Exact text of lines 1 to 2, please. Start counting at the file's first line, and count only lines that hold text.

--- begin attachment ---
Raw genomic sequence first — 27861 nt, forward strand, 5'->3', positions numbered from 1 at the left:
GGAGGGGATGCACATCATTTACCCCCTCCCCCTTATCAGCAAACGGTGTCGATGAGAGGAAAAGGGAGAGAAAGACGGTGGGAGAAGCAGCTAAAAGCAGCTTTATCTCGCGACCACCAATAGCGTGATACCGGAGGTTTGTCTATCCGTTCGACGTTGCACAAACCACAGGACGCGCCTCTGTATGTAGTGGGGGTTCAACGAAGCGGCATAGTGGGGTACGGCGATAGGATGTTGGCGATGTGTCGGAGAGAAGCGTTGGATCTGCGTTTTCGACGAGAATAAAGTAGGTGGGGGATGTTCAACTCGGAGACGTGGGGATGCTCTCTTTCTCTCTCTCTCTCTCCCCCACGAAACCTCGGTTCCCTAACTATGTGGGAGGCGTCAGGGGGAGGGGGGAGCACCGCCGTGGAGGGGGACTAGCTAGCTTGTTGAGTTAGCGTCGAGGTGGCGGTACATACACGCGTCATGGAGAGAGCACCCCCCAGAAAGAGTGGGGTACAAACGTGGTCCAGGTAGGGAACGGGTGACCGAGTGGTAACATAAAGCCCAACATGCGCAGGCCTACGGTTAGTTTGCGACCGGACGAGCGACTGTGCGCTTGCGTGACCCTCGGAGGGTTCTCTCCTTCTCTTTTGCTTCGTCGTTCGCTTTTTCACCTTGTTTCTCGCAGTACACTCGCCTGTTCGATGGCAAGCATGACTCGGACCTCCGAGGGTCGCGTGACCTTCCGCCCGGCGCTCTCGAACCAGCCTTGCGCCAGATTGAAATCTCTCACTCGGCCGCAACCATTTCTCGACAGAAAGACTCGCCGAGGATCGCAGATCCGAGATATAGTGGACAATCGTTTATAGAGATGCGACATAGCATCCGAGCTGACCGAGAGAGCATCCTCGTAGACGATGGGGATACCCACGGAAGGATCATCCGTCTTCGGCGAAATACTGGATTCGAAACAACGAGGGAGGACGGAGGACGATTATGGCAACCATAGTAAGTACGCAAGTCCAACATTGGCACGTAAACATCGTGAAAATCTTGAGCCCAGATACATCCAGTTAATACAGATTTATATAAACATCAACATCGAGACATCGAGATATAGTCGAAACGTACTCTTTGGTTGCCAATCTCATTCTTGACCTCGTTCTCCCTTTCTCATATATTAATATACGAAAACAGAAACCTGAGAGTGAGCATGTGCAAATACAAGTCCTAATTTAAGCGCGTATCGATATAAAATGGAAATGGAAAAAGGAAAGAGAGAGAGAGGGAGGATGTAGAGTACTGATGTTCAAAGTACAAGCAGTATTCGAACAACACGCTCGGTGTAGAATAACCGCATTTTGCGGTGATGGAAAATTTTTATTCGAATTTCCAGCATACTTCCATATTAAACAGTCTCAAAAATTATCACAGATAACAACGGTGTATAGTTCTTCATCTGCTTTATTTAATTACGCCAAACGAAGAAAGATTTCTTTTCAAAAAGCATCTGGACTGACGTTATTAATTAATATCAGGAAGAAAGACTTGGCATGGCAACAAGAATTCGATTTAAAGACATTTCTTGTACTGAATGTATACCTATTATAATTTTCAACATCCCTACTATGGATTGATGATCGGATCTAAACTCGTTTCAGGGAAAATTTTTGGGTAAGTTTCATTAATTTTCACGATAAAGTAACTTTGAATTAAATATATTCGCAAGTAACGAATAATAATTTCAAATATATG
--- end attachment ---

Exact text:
Raw genomic sequence first — 27861 nt, forward strand, 5'->3', positions numbered from 1 at the left:
GGAGGGGATGCACATCATTTACCCCCTCCCCCTTATCAGCAAACGGTGTCGATGAGAGGAAAAGGGAGAGAAAGACGGTGGGAGAAGCAGCTAAAAGCAGCTTTATCTCGCGACCACCAATAGCGTGATACCGGAGGTTTGTCTATCCGTTCGACGTTGCACAAACCACAGGACGCGCCTCTGTATGTAGTGGGGGTTCAACGAAGCGGCATAGTGGGGTACGGCGATAGGATGTTGGCGATGTGTCGGAGAGAAGCGTTGGATCTGCGTTTTCGACGAGAATAAAGTAGGTGGGGGATGTTCAACTCGGAGACGTGGGGATGCTCTCTTTCTCTCTCTCTCTCTCCCCCACGAAACCTCGGTTCCCTAACTATGTGGGAGGCGTCAGGGGGAGGGGGGAGCACCGCCGTGGAGGGGGACTAGCTAGCTTGTTGAGTTAGCGTCGAGGTGGCGGTACATACACGCGTCATGGAGAGAGCACCCCCCAGAAAGAGTGGGGTACAAACGTGGTCCAGGTAGGGAACGGGTGACCGAGTGGTAACATAAAGCCCAACATGCGCAGGCCTACGGTTAGTTTGCGACCGGACGAGCGACTGTGCGCTTGCGTGACCCTCGGAGGGTTCTCTCCTTCTCTTTTGCTTCGTCGTTCGCTTTTTCACCTTGTTTCTCGCAGTACACTCGCCTGTTCGATGGCAAGCATGACTCGGACCTCCGAGGGTCGCGTGACCTTCCGCCCGGCGCTCTCGAACCAGCCTTGCGCCAGATTGAAATCTCTCACTCGGCCGCAACCATTTCTCGACAGAAAGACTCGCCGAGGATCGCAGATCCGAGATATAGTGGACAATCGTTTATAGAGATGCGACATAGCATCCGAGCTGACCGAGAGAGCATCCTCGTAGACGATGGGGATACCCACGGAAGGATCATCCGTCTTCGGCGAAATACTGGATTCGAAACAACGAGGGAGGACGGAGGACGATTATGGCAACCATAGTAAGTACGCAAGTCCAACATTGGCACGTAAACATCGTGAAAATCTTGAGCCCAGATACATCCAGTTAATACAGATTTATATAAACATCAACATCGAGACATCGAGATATAGTCGAAACGTACTCTTTGGTTGCCAATCTCATTCTTGACCTCGTTCTCCCTTTCTCATATATTAATATACGAAAACAGAAACCTGAGAGTGAGCATGTGCAAATACAAGTCCTAATTTAAGCGCGTATCGATATAAAATGGAAATGGAAAAAGGAAAGAGAGAGAGAGGGAGGATGTAGAGTACTGATGTTCAAAGTACAAGCAGTATTCGAACAACACGCTCGGTGTAGAATAACCGCATTTTGCGGTGATGGAAAATTTTTATTCGAATTTCCAGCATACTTCCATATTAAACAGTCTCAAAAATTATCACAGATAACAACGGTGTATAGTTCTTCATCTGCTTTATTTAATTACGCCAAACGAAGAAAGATTTCTTTTCAAAAAGCATCTGGACTGACGTTATTAATTAATATCAGGAAGAAAGACTTGGCATGGCAACAAGAATTCGATTTAAAGACATTTCTTGTACTGAATGTATACCTATTATAATTTTCAACATCCCTACTATGGATTGATGATCGGATCTAAACTCGTTTCAGGGAAAATTTTTGGGTAAGTTTCATTAATTTTCACGATAAAGTAACTTTGAATTAAATATATTCGCAAGTAACGAATAATAATTTCAAATATATG